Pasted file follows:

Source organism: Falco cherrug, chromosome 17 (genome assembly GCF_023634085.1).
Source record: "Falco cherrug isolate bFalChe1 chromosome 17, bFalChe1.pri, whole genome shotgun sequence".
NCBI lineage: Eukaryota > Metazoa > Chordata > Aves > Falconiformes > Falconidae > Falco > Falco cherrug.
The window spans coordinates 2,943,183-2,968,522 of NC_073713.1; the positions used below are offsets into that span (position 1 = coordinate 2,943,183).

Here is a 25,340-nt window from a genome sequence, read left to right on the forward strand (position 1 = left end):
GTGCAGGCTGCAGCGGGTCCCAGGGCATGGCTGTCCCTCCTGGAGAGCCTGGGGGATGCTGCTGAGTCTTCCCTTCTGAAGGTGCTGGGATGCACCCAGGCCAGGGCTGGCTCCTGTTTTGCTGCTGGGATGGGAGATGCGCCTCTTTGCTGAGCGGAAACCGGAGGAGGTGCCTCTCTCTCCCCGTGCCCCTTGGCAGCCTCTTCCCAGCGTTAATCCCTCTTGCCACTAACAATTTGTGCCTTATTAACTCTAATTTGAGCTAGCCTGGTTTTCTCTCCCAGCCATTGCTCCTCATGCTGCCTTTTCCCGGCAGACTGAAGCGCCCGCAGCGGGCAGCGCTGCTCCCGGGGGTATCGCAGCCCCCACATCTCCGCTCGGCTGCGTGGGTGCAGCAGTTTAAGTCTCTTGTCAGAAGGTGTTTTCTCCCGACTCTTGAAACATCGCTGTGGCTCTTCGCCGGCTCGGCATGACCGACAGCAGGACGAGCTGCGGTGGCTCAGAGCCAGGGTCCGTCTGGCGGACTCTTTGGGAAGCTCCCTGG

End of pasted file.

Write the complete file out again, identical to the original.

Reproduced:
Source organism: Falco cherrug, chromosome 17 (genome assembly GCF_023634085.1).
Source record: "Falco cherrug isolate bFalChe1 chromosome 17, bFalChe1.pri, whole genome shotgun sequence".
NCBI lineage: Eukaryota > Metazoa > Chordata > Aves > Falconiformes > Falconidae > Falco > Falco cherrug.
The window spans coordinates 2,943,183-2,968,522 of NC_073713.1; the positions used below are offsets into that span (position 1 = coordinate 2,943,183).

Here is a 25,340-nt window from a genome sequence, read left to right on the forward strand (position 1 = left end):
GTGCAGGCTGCAGCGGGTCCCAGGGCATGGCTGTCCCTCCTGGAGAGCCTGGGGGATGCTGCTGAGTCTTCCCTTCTGAAGGTGCTGGGATGCACCCAGGCCAGGGCTGGCTCCTGTTTTGCTGCTGGGATGGGAGATGCGCCTCTTTGCTGAGCGGAAACCGGAGGAGGTGCCTCTCTCTCCCCGTGCCCCTTGGCAGCCTCTTCCCAGCGTTAATCCCTCTTGCCACTAACAATTTGTGCCTTATTAACTCTAATTTGAGCTAGCCTGGTTTTCTCTCCCAGCCATTGCTCCTCATGCTGCCTTTTCCCGGCAGACTGAAGCGCCCGCAGCGGGCAGCGCTGCTCCCGGGGGTATCGCAGCCCCCACATCTCCGCTCGGCTGCGTGGGTGCAGCAGTTTAAGTCTCTTGTCAGAAGGTGTTTTCTCCCGACTCTTGAAACATCGCTGTGGCTCTTCGCCGGCTCGGCATGACCGACAGCAGGACGAGCTGCGGTGGCTCAGAGCCAGGGTCCGTCTGGCGGACTCTTTGGGAAGCTCCCTGG